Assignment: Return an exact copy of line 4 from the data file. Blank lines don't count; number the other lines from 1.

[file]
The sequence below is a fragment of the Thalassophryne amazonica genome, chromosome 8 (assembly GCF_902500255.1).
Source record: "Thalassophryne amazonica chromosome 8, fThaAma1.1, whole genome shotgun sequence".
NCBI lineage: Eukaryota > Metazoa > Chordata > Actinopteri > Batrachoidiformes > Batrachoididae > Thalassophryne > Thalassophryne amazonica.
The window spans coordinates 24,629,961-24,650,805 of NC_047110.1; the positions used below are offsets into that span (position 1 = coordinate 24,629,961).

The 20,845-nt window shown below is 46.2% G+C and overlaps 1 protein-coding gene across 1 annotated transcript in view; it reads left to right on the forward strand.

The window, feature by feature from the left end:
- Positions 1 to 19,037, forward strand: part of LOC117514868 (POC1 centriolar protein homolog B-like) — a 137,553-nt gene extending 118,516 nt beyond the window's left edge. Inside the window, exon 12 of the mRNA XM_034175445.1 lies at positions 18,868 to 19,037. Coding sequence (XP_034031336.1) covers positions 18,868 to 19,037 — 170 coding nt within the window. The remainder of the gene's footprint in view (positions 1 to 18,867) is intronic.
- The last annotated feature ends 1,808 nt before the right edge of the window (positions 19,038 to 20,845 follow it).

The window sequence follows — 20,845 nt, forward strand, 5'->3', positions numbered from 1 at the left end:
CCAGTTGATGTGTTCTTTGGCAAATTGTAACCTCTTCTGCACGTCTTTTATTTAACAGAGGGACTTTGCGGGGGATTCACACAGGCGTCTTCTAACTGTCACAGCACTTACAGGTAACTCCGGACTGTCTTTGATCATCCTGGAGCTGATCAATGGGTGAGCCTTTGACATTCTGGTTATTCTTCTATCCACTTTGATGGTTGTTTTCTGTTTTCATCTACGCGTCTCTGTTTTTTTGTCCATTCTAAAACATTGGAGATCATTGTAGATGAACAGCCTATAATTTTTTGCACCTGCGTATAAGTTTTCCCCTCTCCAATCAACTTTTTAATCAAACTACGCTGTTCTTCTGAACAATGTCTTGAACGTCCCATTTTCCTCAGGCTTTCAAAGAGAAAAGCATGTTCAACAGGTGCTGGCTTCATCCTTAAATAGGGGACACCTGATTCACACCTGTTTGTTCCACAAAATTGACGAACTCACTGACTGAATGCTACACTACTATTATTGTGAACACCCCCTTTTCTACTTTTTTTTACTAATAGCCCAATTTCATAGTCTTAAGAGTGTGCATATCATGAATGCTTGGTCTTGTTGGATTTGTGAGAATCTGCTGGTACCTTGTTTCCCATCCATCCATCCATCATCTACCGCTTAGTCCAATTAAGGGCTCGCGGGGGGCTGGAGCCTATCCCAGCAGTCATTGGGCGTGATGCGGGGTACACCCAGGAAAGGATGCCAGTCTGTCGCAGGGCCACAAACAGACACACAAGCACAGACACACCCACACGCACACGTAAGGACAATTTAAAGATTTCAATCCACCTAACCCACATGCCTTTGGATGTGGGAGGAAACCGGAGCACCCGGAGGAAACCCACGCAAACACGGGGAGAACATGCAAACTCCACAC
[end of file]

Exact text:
The window spans coordinates 24,629,961-24,650,805 of NC_047110.1; the positions used below are offsets into that span (position 1 = coordinate 24,629,961).